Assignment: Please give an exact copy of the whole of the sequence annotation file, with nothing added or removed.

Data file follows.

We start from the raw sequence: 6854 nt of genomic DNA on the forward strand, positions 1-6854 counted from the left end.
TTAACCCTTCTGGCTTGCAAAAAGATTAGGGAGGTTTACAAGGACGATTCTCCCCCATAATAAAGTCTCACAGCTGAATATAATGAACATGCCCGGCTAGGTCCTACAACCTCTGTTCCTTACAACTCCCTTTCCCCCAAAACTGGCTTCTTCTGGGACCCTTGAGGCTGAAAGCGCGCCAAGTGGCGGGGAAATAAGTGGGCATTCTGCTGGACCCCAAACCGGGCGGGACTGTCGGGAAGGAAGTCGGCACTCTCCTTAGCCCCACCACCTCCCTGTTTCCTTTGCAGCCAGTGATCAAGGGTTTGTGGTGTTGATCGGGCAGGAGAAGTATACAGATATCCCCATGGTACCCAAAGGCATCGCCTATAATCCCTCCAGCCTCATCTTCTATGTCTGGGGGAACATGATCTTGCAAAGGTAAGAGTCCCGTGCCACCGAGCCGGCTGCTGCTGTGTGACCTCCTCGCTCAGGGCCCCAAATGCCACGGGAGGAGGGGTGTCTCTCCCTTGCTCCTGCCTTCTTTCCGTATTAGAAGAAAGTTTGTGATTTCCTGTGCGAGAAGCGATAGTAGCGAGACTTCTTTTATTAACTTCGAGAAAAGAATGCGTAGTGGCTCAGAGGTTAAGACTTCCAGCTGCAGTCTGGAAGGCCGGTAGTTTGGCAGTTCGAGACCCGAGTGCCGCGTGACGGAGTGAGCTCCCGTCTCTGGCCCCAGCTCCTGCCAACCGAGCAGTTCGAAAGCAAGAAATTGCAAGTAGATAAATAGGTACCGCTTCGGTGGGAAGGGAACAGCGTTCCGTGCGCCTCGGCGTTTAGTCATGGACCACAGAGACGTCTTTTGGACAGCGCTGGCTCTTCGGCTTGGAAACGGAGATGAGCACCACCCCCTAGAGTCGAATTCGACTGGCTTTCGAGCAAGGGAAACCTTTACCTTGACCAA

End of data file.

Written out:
We start from the raw sequence: 6854 nt of genomic DNA on the forward strand, positions 1-6854 counted from the left end.
TTAACCCTTCTGGCTTGCAAAAAGATTAGGGAGGTTTACAAGGACGATTCTCCCCCATAATAAAGTCTCACAGCTGAATATAATGAACATGCCCGGCTAGGTCCTACAACCTCTGTTCCTTACAACTCCCTTTCCCCCAAAACTGGCTTCTTCTGGGACCCTTGAGGCTGAAAGCGCGCCAAGTGGCGGGGAAATAAGTGGGCATTCTGCTGGACCCCAAACCGGGCGGGACTGTCGGGAAGGAAGTCGGCACTCTCCTTAGCCCCACCACCTCCCTGTTTCCTTTGCAGCCAGTGATCAAGGGTTTGTGGTGTTGATCGGGCAGGAGAAGTATACAGATATCCCCATGGTACCCAAAGGCATCGCCTATAATCCCTCCAGCCTCATCTTCTATGTCTGGGGGAACATGATCTTGCAAAGGTAAGAGTCCCGTGCCACCGAGCCGGCTGCTGCTGTGTGACCTCCTCGCTCAGGGCCCCAAATGCCACGGGAGGAGGGGTGTCTCTCCCTTGCTCCTGCCTTCTTTCCGTATTAGAAGAAAGTTTGTGATTTCCTGTGCGAGAAGCGATAGTAGCGAGACTTCTTTTATTAACTTCGAGAAAAGAATGCGTAGTGGCTCAGAGGTTAAGACTTCCAGCTGCAGTCTGGAAGGCCGGTAGTTTGGCAGTTCGAGACCCGAGTGCCGCGTGACGGAGTGAGCTCCCGTCTCTGGCCCCAGCTCCTGCCAACCGAGCAGTTCGAAAGCAAGAAATTGCAAGTAGATAAATAGGTACCGCTTCGGTGGGAAGGGAACAGCGTTCCGTGCGCCTCGGCGTTTAGTCATGGACCACAGAGACGTCTTTTGGACAGCGCTGGCTCTTCGGCTTGGAAACGGAGATGAGCACCACCCCCTAGAGTCGAATTCGACTGGCTTTCGAGCAAGGGAAACCTTTACCTTGACCAA